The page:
Laboratories of Resistance: Union organising in precarious employment sectors
Retail, logistics and service sectors are notorious for poor working conditions and anti-union tactics across countries; this is reflected in a low degree of workers' mobilisation in these sectors. Yet, four years of strike action at Amazon in Germany have turned workers' struggle for union representation, collective agreement and improved working conditions into a "laboratory of resistance". This struggle is documented in the 2015 report "The Long Struggle of the Amazon Employees" which has now been translated into English. The important question it raises is how to organise precarious workers
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The Long Struggle of the Amazon Employees
by Jörn Boewe, Johannes Schulten. Brussels, 2017Download The Long Struggle of the Amazon Employees
In collaboration with TradeMark, a Belfast-based trade union and political education organisation, the Rosa-Luxemburg-Stiftung, Brussels Office, results of the study were presented and discussed at an event in Belfast, 1 June 2017. Hosted by Unite the Union, the presentation gathered approximately fifty senior representatives from at least seven unions from Northern Ireland and the Republic of Ireland, among these Communications Workers Union, Financial Services Union, GMB, Independent Workers Union, Irish Congress of Trade Unions, Mandate, Services Industrial Professional Trade Union, Union of Shop, Distributive and Allied Workers, Unite the Union. The audience also featured other leftist actors, among them representatives of the Irish Right2Water, Right2Housing and Repeal the 8th movements.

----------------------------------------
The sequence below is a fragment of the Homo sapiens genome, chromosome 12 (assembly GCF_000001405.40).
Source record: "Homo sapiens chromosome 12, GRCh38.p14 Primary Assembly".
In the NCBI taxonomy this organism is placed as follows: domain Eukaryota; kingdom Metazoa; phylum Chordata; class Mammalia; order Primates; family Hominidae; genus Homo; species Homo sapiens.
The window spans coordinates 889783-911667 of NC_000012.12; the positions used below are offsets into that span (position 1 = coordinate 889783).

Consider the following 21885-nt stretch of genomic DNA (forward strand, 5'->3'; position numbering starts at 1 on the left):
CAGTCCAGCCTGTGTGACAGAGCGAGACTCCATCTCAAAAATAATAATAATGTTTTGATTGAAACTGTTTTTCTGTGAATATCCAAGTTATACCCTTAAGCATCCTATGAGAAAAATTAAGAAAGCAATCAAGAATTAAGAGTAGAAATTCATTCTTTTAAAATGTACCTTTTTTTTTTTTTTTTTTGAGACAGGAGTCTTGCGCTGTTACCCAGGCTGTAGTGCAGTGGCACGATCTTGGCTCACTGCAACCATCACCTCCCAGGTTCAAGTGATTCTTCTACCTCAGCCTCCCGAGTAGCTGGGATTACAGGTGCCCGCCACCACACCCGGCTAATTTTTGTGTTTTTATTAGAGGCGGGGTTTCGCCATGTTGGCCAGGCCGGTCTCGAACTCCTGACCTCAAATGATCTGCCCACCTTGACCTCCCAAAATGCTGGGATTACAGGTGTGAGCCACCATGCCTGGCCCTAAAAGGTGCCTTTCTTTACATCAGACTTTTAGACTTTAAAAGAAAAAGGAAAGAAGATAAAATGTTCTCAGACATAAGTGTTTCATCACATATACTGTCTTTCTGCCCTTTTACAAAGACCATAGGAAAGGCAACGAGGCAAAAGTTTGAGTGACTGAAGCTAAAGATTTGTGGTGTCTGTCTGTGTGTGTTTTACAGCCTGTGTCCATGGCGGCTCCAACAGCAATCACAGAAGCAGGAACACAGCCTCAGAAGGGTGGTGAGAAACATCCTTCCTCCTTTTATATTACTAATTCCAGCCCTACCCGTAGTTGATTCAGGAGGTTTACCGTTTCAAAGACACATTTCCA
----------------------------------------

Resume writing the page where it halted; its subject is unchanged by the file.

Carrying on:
Author Jörg Boewe’s presentation covered the situation of union organising and dynamics between unions involved in collective struggles at Amazon in various European countries. He described constraints and achievements since strike action began as well as cross-border solidarity, when Amazon workers in Poland refused to work extra shifts, thus undermining Amazon's attempts to move production away from the sites of strike action. This talk was embedded in a description of working conditions at Amazon. The audience was both particularly interested in and alarmed at surveillance tactics ("digital Taylorism") and intimidation practices regularly employed by Amazon. Ensuing discussions revealed the degree of anti-union tactics employed by companies in Ireland and Northern Ireland, where professional union-busting companies are regularly used to break resistance.
The event facilitated exchange of experiences, networking, and discussion of tactics and forms of resistance against the backdrop of the local situation. Although there are no Amazon fulfilment centres on the island of Ireland, working conditions in the local retail and service sectors mirror in many ways the challenges to union mobilization faced by Amazon employees. The desperate attempts by governments to attract foreign direct investment to their peripheral economies benefit corporations rather than workers. Companies threaten to take production elsewhere in order push through ever harsher practices. Resulting precarious working rights, low pay as well as fixed-term and "zero hours" contracts are the death of workers' mobilisation.
While the struggle of the Amazon employees is still on-going, it already demonstrates that it is possible for workers, even in a dire situation and in the face of powerful multinationals, to resist and bring about change through industrial action. Can this be a model for struggles elsewhere? The "laboratory of resistance" at the German Amazon plants certainly speaks of the determination that is needed to take up the challenge, and much more so of the strategy, collective intelligence and concrete exercise of democracy among workers that is necessary to succeed in fighting for better working conditions and a life in dignity. To achieve this, as our discussion in Belfast made clear, it is important that unions change the way they organise: rather than service stations, unions have to be rank-and-file, in the workplace organisations; rather than members, unions need activists; and rather than promoting competition among workers they must unite in solidarity across sectors and state borders.
An extended interview with Stevie Nolan from Trademark Belfast and Ada Regelmann from the Rosa-Luxemburg-Stiftung, Brussels Office, first broadcast on Northern Visions TV on 14 June 2017, is available here (starting from minute 9:58).